A book dealer with a huge inventory had moved in, and as I made my way in I saw the children's books in the corner. My biggest yield of the day was made in this booth. I bought dust jacketed Nancys, 3 Rick Brants, the Kay Traceys spotlighted in my blog last week, some Judy Boltons, and more yellow spine Nancy PCs. Prices were very reasonable, and I found books for myself as well as my booth. I left there with a box full of books.
The used book store proved to have two books I purchased for myself. I picked up a copy of an old Grosset and Dunlap copy of Tom Slade in the North Woods. I was interested in this one because the hero goes to the Adirondacks to set up a Scout camp. I vacation in the Adirondacks every year, and have had an almost thirty year love affair with the region. Some winter day I will pick this one up to read. I also found a copy of The Adventure Girls at K-Bar -O. It is the more common Saalfield printing, but Jennifer has spoken of the series, and I thought I would give it a try.
On the way home, I impulsively stopped at a store on the main highway that normally has very little since many stop here going to the beach. It was here, however, that I found my second big score of the day. Sitting on a shelf in a corner sat the four jacketless thick blue Nancy Drews that I spoke of in my last blog. I was quite happy with the day's haul, and like a hunter with a nice antlered buck in the back of his pickup, I went home feeling quite proud of myself.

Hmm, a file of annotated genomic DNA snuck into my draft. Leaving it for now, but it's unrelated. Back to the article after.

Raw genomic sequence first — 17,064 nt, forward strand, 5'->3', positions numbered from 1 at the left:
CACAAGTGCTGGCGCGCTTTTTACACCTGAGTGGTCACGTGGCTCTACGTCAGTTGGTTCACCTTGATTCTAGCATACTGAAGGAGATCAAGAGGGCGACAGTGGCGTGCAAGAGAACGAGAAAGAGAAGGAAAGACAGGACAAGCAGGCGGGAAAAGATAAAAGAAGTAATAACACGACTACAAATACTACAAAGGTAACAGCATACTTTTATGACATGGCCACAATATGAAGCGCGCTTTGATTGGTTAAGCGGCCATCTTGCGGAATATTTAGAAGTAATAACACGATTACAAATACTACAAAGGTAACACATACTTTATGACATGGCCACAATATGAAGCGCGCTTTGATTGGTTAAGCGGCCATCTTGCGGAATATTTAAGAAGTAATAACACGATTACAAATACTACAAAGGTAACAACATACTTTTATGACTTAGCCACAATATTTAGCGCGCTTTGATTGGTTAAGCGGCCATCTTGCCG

Yesterday I took off again for another book hunt. I had decided to try an antique center located between Baltimore and Washington, DC. I had not been there for eleven years, but inspired by my previous luck, I set off. Unfortunately, luck did not repeat itself. The antique center had changed since my last visit, and was full of silver, jewelry and Depression glass. Not a book in sight, and I left for another antique store, about an hour further away from home. I found two first printing Applewood Judy Boltons, which I did not have, and some Nancy Drew stationary and post cards. Besides that nothing! 8 hours in the car, and a refilled tank later, I returned home pretty empty handed.
I think I will spend more time on Ebay next week, and less time on the road. I think the better deals will be there, and it is a lot easier on me. I will be adding some additional Trixie Beldens and Three Investigators later this week to my Bonanzle booth. I suspect that there will be little movement over the next few weeks due to the holidays, and hope that the New Year provides more "finds" like my first weekend adventure.

Thursday, November 19, 2009

Thick Blues... Worth Anything?